How does the Nervous Tissue cause Action?
So far, we have been talking about nervous tissue, and how it collects information, sends it around the body, processes information, makes decisions based on information, and conveys decisions to muscles for action. In other words, when the action or movement is to be performed, muscle tissue will do the final job. How do animal muscles move? When a nerve impulse reaches the muscle, the muscle fibre must move. How does a muscle cell move? The simplest notion of movement at the cellular level is that muscle cells will move by changing their shape so that they shorten. So the next question is, how do muscle cells change their shape? The answer must lie in the chemistry of cellular components. Muscle cells have special proteins that change both their shape and their arrangement in the cell in response to nervous electrical impulses. When this happens, new arrangements of these proteins give the muscle cells a shorter form. Remember when we talked about muscle tissue in Class IX, there were different kinds of muscles, such as voluntary muscles and involuntary muscles. Based on what we have discussed so far, what do you think the differences between these would be?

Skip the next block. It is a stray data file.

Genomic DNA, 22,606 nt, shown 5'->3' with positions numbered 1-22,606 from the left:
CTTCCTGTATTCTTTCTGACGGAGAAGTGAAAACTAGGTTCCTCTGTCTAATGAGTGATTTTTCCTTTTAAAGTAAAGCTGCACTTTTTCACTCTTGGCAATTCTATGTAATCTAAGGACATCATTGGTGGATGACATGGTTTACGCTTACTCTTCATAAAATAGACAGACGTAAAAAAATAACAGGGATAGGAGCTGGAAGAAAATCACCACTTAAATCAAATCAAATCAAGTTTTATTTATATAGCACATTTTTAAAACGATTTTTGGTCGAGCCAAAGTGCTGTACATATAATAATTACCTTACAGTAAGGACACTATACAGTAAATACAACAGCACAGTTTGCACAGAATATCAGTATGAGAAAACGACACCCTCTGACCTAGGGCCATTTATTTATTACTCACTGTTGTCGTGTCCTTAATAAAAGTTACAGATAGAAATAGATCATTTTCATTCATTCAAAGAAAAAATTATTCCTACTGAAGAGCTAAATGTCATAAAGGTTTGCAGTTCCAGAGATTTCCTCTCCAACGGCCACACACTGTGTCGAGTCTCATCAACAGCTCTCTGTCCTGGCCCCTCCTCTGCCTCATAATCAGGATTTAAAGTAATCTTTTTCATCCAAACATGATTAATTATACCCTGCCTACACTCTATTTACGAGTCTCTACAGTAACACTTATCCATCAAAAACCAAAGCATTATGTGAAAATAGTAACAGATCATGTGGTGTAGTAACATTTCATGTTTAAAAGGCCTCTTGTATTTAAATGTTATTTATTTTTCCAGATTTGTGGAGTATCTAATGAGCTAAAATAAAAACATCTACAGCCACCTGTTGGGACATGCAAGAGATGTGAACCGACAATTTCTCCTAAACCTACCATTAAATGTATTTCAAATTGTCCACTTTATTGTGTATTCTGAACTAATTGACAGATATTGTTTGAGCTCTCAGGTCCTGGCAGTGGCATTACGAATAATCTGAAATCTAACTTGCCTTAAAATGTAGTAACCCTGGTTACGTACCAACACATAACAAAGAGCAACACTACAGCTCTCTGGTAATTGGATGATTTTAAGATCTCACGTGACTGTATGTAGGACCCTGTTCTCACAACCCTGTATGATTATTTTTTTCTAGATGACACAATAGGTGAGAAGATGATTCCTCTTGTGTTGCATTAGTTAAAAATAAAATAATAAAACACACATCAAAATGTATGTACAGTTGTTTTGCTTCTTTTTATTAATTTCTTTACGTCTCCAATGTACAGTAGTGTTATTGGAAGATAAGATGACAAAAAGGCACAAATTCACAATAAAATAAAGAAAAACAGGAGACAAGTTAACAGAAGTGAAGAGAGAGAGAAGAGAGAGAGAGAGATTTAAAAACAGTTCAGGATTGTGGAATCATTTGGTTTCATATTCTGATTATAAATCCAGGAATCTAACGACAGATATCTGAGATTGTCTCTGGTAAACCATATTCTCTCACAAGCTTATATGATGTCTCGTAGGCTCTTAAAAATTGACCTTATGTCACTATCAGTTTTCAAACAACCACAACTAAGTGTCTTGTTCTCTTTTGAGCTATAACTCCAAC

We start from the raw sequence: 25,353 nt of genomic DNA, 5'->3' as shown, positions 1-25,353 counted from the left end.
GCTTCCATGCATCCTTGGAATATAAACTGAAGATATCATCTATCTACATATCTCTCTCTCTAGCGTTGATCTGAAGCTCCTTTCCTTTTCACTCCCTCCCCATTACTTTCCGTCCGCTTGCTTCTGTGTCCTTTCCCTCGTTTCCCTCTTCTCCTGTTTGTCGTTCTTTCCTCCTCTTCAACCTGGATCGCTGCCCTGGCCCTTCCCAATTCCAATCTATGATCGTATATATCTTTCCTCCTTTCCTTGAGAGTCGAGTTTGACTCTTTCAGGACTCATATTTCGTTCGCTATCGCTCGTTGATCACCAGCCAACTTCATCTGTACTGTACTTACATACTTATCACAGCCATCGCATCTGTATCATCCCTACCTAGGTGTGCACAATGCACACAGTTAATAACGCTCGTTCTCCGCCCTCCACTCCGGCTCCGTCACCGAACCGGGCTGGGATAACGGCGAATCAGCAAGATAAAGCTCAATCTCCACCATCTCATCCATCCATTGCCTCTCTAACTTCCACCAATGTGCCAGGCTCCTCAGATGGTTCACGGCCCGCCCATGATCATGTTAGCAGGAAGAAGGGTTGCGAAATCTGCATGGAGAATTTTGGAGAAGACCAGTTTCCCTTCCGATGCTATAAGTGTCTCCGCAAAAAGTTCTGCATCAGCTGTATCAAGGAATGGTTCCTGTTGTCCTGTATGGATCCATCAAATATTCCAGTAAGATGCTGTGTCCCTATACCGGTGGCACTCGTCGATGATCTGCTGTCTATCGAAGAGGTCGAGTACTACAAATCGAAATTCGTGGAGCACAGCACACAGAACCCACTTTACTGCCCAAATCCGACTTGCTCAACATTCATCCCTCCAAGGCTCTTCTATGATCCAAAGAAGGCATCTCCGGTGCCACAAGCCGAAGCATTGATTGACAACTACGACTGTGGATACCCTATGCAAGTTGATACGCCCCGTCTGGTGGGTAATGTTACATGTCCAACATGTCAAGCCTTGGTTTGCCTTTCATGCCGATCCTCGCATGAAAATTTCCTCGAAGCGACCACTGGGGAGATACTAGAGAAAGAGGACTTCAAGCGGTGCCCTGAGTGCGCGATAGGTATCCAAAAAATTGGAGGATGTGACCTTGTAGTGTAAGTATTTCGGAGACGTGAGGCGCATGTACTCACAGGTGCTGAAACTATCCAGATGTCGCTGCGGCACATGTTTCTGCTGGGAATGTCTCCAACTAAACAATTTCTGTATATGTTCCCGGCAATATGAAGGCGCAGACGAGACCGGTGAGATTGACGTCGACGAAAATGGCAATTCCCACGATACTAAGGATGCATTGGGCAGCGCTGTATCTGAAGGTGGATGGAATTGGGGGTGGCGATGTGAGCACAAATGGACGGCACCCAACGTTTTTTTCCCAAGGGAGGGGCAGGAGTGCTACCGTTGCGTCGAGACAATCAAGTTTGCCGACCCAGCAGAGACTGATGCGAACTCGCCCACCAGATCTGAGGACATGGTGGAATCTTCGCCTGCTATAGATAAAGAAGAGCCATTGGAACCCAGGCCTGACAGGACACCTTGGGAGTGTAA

- What is the difference between a reflex action and walking?
- What happens at the synapse between two neurons?
- Which part of the brain maintains posture and equilibrium of the body?
- How do we detect the smell of an agarbatti (incense stick)?
- What is the role of the brain in reflex action?